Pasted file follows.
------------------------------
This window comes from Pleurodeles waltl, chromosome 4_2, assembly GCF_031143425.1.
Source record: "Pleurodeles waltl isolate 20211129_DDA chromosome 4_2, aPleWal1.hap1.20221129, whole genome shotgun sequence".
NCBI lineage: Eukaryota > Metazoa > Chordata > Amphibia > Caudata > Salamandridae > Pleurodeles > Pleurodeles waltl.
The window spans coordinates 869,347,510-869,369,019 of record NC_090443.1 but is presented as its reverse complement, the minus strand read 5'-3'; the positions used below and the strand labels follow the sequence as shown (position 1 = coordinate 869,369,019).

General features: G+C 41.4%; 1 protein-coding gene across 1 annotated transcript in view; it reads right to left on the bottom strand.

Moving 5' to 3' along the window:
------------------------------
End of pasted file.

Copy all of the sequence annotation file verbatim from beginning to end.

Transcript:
This window comes from Pleurodeles waltl, chromosome 4_2, assembly GCF_031143425.1.
Source record: "Pleurodeles waltl isolate 20211129_DDA chromosome 4_2, aPleWal1.hap1.20221129, whole genome shotgun sequence".
NCBI lineage: Eukaryota > Metazoa > Chordata > Amphibia > Caudata > Salamandridae > Pleurodeles > Pleurodeles waltl.
The window spans coordinates 869,347,510-869,369,019 of record NC_090443.1 but is presented as its reverse complement, the minus strand read 5'-3'; the positions used below and the strand labels follow the sequence as shown (position 1 = coordinate 869,369,019).

General features: G+C 41.4%; 1 protein-coding gene across 1 annotated transcript in view; it reads right to left on the bottom strand.

Moving 5' to 3' along the window: